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4 easy ways to improve your health with the DASH diet

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Posted on by Christopher L Hager, MD

 

If you’re searching for a diet that could improve your health and wellness, you may want to consider some findings from U.S. News & World Report. The publication evaluated the most popular diet plans, and for the sixth year in a row, rated the DASH diet #1 overall in its Best Diets of 2016 list.

As its name implies, the DASH (Dietary Approaches to Stop Hypertension) diet was originally developed by The National Heart, Lung, and Blood Institute to help people prevent and treat high blood pressure. However, U.S. News & World Report also places the diet at the top for diabetes and healthy eating.

Continuing to prove its benefits

DASH is nothing new. We’ve been recommending it since the mid-1990s as a way to lower blood pressure. But the diet—high in fruits, vegetables, whole grains, and lean meats, and low in saturated fats—continues to prove its worth.

In a study conducted by researchers at Johns Hopkins University, 400 people with mildly elevated blood pressure who were not taking blood pressure-lowering medication were randomly assigned to follow one of three diets: a typical American high-fat diet, a similar diet plus more fruit and vegetables, and the DASH diet.

People on the DASH diet reduced their 10-year heart disease risk the most, largely because of drops in their blood pressure and cholesterol. The reduction was 18 percent more than those on the American diet and 11 percent more than those on the increased fruits and vegetables diet.

The researchers noted the reduction was most remarkable among African Americans, who tend to have worse outcomes than Caucasians from cardiovascular disease. They experienced a 22 percent decrease in their heart disease risk over those eating a regular diet.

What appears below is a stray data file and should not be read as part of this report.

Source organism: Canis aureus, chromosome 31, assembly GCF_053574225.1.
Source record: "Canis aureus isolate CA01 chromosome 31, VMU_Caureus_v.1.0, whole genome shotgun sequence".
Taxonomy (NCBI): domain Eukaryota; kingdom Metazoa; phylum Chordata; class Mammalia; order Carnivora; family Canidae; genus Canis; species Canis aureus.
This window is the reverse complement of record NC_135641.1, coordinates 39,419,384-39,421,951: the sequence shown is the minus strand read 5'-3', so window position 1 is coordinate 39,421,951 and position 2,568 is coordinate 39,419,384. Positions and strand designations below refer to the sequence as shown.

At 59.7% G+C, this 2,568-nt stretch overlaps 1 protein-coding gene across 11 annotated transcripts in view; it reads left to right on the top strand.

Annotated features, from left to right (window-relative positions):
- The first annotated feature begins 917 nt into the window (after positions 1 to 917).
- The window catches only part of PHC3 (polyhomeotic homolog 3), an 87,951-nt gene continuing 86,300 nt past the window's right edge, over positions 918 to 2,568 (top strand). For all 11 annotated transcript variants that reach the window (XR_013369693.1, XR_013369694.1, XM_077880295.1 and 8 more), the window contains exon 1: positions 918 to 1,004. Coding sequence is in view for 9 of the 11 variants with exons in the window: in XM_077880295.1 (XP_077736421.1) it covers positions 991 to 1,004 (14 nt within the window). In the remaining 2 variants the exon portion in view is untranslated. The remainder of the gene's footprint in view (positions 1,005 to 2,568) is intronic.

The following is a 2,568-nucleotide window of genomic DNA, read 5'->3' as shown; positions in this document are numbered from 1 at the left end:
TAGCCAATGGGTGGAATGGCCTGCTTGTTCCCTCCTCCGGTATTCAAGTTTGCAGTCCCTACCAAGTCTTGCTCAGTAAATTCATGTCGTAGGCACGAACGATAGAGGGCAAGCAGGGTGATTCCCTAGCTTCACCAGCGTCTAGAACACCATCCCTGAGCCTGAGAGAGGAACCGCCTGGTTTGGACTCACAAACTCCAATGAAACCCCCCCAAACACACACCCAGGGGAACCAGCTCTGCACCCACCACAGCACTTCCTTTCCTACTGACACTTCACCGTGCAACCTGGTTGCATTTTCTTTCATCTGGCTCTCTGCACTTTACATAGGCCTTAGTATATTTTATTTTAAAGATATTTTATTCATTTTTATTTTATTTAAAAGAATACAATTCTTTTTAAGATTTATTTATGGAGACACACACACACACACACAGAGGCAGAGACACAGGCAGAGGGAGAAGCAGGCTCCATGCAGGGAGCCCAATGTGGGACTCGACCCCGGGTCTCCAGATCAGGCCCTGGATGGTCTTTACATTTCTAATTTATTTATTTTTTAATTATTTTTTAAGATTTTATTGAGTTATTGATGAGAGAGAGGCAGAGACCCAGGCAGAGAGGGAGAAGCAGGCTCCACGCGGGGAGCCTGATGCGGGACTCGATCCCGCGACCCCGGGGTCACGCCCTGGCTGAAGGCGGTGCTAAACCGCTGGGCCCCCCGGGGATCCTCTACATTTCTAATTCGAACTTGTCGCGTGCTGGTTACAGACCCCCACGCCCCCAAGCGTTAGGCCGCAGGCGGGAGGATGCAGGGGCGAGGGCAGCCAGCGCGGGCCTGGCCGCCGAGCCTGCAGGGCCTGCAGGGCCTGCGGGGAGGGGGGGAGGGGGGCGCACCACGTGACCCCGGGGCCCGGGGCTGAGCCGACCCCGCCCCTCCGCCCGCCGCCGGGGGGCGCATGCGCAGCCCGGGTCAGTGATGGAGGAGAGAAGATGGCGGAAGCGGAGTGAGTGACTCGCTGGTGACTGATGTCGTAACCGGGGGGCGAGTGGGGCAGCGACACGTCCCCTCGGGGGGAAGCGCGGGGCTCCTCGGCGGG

Heart disease is a leading cause of death in the United States, and high blood pressure is one of the major causes. The findings are important because people often have hypertension and don’t know it.

4 easy ways to improve your health

The good news about the study is that it doesn’t take much to reap the benefits of a heart-healthy diet. It’s all about making different choices. Here are some suggestions:

  • Add a salad or vegetables at lunch instead of a bag of chips.
  • Choose a piece of fruit for dessert instead of cake.
  • Cook with olive oil.
  • Skip the pepperoni and top your pizza with broccoli, spinach, and mushrooms.

Unsure of your risk for heart disease? Lancaster General Health’s Heart Health Profiler can help you compare your actual age to your heart’s biological age, and calculate your risk of developing cardiovascular disease.

 | Novara

Christopher Hager, MD, is a family medicine physician with Novara, a concierge primary care practice. A graduate of Wright State University Boonshoft School of Medicine and the Lancaster General Hospital Family Medicine Residency Program, Dr. Hager has more than a decade of experience as a family medicine physician. He is pursuing his MBA through the Isenberg School of Management at the University of Massachusetts, and completed a certificate program at The Wharton School of the University of Pennsylvania. His areas of special expertise include prevention/wellness, sports medicine, and management of chronic diseases (diabetes, high blood pressure, cholesterol). In his spare time, Dr. Hager enjoys cycling, tennis, and spending time with his family, especially on the ski slopes or at the bay.

TagsDASHdiethealthyheartheart-dietUS News & World Report

 
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